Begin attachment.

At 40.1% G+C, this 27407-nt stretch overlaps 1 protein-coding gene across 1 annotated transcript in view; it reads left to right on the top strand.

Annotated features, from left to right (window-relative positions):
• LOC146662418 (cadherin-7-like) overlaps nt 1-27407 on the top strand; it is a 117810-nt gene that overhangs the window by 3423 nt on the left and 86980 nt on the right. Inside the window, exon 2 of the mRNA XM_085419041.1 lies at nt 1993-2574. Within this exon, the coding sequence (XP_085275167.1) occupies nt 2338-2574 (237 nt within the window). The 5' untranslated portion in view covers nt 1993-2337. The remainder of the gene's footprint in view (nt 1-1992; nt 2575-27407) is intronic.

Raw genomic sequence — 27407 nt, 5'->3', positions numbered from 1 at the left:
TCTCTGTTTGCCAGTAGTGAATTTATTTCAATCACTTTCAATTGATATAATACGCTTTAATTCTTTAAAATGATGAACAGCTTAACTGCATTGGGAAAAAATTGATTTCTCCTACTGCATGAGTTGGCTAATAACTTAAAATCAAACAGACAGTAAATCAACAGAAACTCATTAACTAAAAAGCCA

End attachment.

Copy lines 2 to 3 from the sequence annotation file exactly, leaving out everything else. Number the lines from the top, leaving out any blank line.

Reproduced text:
Annotated features, from left to right (window-relative positions):
• LOC146662418 (cadherin-7-like) overlaps nt 1-27407 on the top strand; it is a 117810-nt gene that overhangs the window by 3423 nt on the left and 86980 nt on the right. Inside the window, exon 2 of the mRNA XM_085419041.1 lies at nt 1993-2574. Within this exon, the coding sequence (XP_085275167.1) occupies nt 2338-2574 (237 nt within the window). The 5' untranslated portion in view covers nt 1993-2337. The remainder of the gene's footprint in view (nt 1-1992; nt 2575-27407) is intronic.